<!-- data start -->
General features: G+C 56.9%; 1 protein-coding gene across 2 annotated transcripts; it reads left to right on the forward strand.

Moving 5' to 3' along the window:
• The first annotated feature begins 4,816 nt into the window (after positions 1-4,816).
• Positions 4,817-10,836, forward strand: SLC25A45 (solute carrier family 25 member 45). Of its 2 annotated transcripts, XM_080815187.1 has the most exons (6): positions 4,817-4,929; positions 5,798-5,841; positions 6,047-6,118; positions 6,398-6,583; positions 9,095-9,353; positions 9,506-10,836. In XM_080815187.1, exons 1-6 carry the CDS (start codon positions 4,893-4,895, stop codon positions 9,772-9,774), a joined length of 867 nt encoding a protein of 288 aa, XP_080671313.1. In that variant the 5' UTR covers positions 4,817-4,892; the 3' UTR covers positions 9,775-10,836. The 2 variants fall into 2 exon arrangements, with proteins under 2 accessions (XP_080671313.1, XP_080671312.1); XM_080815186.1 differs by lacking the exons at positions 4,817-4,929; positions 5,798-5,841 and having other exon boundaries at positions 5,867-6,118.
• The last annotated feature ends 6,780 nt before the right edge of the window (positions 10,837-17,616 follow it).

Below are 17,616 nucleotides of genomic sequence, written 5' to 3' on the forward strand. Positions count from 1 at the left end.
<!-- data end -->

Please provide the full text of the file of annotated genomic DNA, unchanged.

General features: G+C 56.9%; 1 protein-coding gene across 2 annotated transcripts; it reads left to right on the forward strand.

Moving 5' to 3' along the window:
• The first annotated feature begins 4,816 nt into the window (after positions 1-4,816).
• Positions 4,817-10,836, forward strand: SLC25A45 (solute carrier family 25 member 45). Of its 2 annotated transcripts, XM_080815187.1 has the most exons (6): positions 4,817-4,929; positions 5,798-5,841; positions 6,047-6,118; positions 6,398-6,583; positions 9,095-9,353; positions 9,506-10,836. In XM_080815187.1, exons 1-6 carry the CDS (start codon positions 4,893-4,895, stop codon positions 9,772-9,774), a joined length of 867 nt encoding a protein of 288 aa, XP_080671313.1. In that variant the 5' UTR covers positions 4,817-4,892; the 3' UTR covers positions 9,775-10,836. The 2 variants fall into 2 exon arrangements, with proteins under 2 accessions (XP_080671313.1, XP_080671312.1); XM_080815186.1 differs by lacking the exons at positions 4,817-4,929; positions 5,798-5,841 and having other exon boundaries at positions 5,867-6,118.
• The last annotated feature ends 6,780 nt before the right edge of the window (positions 10,837-17,616 follow it).

Below are 17,616 nucleotides of genomic sequence, written 5' to 3' on the forward strand. Positions count from 1 at the left end.